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    Computer science's long-standing tradition of computer security education has focused primarily on designing secure and reliable systems that can ensure information confidentiality, integrity, and availability. This tradition is geared toward preparing students for typical paradigms, such as writing secure code, providing authentication and access control, and developing policies to limit exposure to vulnerabilities and protect users' rights. Faculty and industry must find novel, cross-disciplinary approaches to educating security professionals to fully address this array of issues. In this article, we analyze barriers to effective security education and offer suggestions for improving cooperation among computer science, business management, information systems. and other technology departments. View full abstract»

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  • Hiding Virtualization from Attackers and Malware

    Page(s): 62 - 65
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    Virtual machine environments (VMEs) let a user or administrator run one or more guest operating systems on top of a host operating system. With security researchers relying on VMEs in their analysis work, attackers and their malicious code have a significant stake in detecting the presence of a virtual machine. This article focuses on detection techniques and mitigation options for the most widely deployed VME product today, VMware. View full abstract»

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  • The Cost of Free Web Tools

    Page(s): 66 - 68
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    Most users assume that their use of Internet services is implicitly private and anonymous, so it can be quite eye-opening to find out how much about ourselves and our companies we reveal by seemingly innocuous words we use to search, the maps we view, and the other "free" services we use on the Internet. The Internet has become one of the most central aspects of our world, and we react to both the mundane and important events in our personal and professional lives by turning to it. Unfortunately, these events, great or small, continue to exist for an indeterminately long time period on the service providers' servers. Providers of free Web-based applications aren't simply offering their tools as a public service. However altruistic they might be in some regards, these companies have legal obligations to their shareholders to make profits. Although various business models exist for advertising in connection with "free" services, the consistent bottom line is that Web-based companies depend on being able to convince advertisers that it's worth their money to have their ads presented on Web pages and emails. Free Web-based services aren't really free: users pay for them with micropayments of information that add up to a significant sum. View full abstract»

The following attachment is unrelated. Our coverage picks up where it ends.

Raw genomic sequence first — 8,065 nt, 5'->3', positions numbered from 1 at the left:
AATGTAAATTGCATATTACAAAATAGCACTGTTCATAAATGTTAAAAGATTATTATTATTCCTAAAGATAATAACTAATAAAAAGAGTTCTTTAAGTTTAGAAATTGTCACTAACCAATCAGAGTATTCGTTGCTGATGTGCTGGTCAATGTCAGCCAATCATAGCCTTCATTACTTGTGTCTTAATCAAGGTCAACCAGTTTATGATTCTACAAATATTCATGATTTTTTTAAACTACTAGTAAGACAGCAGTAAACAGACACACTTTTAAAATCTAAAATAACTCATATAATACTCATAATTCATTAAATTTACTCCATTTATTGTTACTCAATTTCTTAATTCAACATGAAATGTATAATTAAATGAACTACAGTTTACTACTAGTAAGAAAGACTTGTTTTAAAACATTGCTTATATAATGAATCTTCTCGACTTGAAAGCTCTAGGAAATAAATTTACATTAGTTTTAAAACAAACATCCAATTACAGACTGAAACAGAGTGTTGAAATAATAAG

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  • Authentication without Identification

    Page(s): 69 - 71
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    Many authentication transactions performed today require us to disclose more information than is strictly needed, just for verification purposes. Fortunately, modern cryptography provides us with a way to solve the verification problem without leaking unnecessary personal information. These techniques are fast, secure, and preserve privacy. View full abstract»

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  • Building Privacy into Software Products and Services

    Page(s): 72 - 74
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    In the marketplace, customer trust is paramount. As consumers increasingly rely on the Internet for shopping, banking, and other daily activities, privacy is both a major public concern and a barrier to e-commerce growth: fear of data breaches and identity theft threaten to erode trust in the Internet. Once the core privacy team (CPT) is built, it can begin to define the program, deploy its processes, and enforce the rules. View full abstract»

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  • The Contemporary Software Security Landscape

    Page(s): 75 - 77